Do coagulation screening tests detect increased generation of thrombin and plasmin in sick newborn infants?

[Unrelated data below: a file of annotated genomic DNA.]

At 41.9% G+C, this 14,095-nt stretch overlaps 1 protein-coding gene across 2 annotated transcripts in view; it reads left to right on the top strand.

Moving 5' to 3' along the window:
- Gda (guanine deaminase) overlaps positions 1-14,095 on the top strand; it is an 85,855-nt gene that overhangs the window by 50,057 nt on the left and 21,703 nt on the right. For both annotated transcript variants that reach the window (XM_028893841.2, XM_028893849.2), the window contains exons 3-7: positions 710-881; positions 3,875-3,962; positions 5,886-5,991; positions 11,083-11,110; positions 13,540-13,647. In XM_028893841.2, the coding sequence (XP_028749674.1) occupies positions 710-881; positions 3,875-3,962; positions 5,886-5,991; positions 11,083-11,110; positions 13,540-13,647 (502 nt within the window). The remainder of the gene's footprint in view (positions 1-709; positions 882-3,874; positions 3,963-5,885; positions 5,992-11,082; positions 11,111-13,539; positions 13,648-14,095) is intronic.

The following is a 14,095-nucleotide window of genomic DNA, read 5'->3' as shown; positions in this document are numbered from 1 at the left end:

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BACKGROUND: Disseminated intravascular coagulation (DIC) is usually diagnosed in sick infants who have prolonged clotting times, depletion of platelets and coagulation factors, and elevated levels of fibrin derivatives. However, the diagnostic accuracy of abnormal coagulation profiles in neonates at risk of DIC has been uncertain. Since DIC is characterized by activation of both the coagulation and fibrinolytic systems, the objective of this study was to determine whether coagulation screening tests correctly identify infants with biochemical evidence of increased thrombin and plasmin generation. METHODS: Non-surgical patients in a tertiary care nursery who were sick enough to require an indwelling arterial catheter for monitoring purposes, were enrolled in a prospective cohort study. Blood samples for thrombin/antithrombin III (TAT) complexes and the plasmin-derived fibrinopeptide B beta 1-42 were drawn 36 to 72 h after birth from a free-flowing arterial line. Platelet counts, D-Dimer levels, plasma fibrinogen concentrations and prothrombin times, expressed as International Normalized Ratios or INR, were measured at the same time. RESULTS: One hundred patients were studied. Fifty-seven infants had elevated levels of TAT (> or = 4 micrograms/l) and B beta 1-42 (> or = 4 nmol/l). The sensitivities of platelets < 150 x 10(9)/l, D-Dimer > 500 ng/ml, fibrinogen < 1.5 g/l, and INR > 1.5 were 39%, 30%, 12%, and 11%, respectively. Corresponding specificities were 88%, 91%, 98%, and 95%. CONCLUSIONS: Abnormal coagulation screens in sick newborn infants strongly support a diagnosis of DIC. However, normal screens do not exclude activation of the coagulation and fibrinolytic systems.
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